Indiana Daily Student

Indiana House Republicans will fight require doctors' sign-off for cold and allergy medicines

Republicans in the Indiana House of Representatives will fight to require prescriptions for some cold and allergy medicine in the 2016 legislative session.

Pseudoephedrine is an ingredient in cold and allergy medications including Sudafed, Advil Cold and Sinus, Aleve-D Sinus and Cold, Mucinex D, Zyrtec-D and Tylenol Sinus Severe Congestion Daytime, according to the United States National Library of 
Medicine website.

Pseudoephedrine can also be used to make methamphetamine, which the National Institute on Drug Abuse website classifies as an “extremely addictive stimulant drug” that can lead to anxiety, violent behavior, paranoia and delusions.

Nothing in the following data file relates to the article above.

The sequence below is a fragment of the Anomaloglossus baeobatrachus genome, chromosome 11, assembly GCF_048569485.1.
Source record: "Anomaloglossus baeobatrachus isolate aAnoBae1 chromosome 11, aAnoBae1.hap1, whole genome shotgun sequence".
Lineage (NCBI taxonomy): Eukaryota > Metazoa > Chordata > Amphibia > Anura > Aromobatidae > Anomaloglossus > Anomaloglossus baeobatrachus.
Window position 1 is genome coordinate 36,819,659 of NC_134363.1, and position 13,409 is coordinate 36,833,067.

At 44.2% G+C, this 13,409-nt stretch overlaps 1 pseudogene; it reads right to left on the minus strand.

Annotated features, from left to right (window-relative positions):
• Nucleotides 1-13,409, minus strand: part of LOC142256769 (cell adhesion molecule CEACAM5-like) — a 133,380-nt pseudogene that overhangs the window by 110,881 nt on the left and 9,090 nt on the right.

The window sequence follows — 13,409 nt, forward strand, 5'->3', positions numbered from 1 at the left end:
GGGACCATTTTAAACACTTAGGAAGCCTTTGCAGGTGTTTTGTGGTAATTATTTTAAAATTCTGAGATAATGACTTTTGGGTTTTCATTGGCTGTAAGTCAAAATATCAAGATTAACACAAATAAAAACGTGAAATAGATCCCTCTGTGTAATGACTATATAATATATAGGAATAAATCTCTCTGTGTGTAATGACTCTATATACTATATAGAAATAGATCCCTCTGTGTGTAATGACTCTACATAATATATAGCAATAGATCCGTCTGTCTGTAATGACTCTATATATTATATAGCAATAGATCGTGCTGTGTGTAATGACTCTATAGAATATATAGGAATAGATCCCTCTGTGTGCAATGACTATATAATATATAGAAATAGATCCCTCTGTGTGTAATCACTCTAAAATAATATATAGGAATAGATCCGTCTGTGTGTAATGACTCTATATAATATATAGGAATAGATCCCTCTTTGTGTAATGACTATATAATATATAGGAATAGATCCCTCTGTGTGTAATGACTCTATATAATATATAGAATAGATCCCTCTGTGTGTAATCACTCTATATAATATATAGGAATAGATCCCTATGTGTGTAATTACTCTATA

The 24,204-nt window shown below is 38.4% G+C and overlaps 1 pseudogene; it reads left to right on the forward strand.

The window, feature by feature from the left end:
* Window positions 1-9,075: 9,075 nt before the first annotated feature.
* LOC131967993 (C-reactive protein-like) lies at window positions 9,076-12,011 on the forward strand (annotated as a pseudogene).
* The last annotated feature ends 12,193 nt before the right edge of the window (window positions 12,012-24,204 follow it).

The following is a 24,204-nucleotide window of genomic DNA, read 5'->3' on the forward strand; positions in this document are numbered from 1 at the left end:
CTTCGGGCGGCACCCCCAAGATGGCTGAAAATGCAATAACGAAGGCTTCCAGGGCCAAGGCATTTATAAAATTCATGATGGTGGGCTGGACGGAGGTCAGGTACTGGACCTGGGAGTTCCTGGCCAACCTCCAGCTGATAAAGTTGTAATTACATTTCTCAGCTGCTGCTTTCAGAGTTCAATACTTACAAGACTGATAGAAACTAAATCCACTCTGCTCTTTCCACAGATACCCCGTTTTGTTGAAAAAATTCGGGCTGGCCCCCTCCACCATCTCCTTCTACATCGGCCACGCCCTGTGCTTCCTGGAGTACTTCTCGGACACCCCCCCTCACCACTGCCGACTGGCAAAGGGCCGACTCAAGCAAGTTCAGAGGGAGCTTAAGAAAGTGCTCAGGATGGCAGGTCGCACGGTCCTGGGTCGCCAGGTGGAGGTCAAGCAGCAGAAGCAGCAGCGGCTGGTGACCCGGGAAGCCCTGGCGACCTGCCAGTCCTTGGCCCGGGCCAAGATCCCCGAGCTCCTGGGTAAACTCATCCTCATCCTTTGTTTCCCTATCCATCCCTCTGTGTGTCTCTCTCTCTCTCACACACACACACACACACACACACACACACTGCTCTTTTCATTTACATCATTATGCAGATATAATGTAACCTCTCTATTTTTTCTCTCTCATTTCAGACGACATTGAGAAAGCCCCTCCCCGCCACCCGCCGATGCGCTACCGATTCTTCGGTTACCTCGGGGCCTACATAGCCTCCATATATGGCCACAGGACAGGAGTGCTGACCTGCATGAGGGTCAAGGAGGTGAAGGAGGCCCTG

Indiana is consistently in the top five states for methamphetamine-related incidents, according to the U.S. Drug Enforcement 

Speaker Brian Bosma, 
R-Indianapolis and the Indiana Coalition Against Meth Making Meds back the new measure, which would require patients to receive doctors’ prescriptions before buying cold and allergy medicine containing pseudoephedrine.

Currently, Indiana law limits the amount of pseudoephedrine that purchasers can buy.

As of 2013, purchasers are allowed to buy 7.2 grams of pseudoephedrine or ephedrine every 30 days. No more than 61.2 grams can be bought in a year, according to the Indiana Methamphetamine Investigation System website.

Before selling pseudoephedrine or ephedrine over the counter, a retailer must submit the name and address of the buyer and other information about the sale to the National Precursor Log Exchange, according to the Indiana Methamphetamine Investigation system website.

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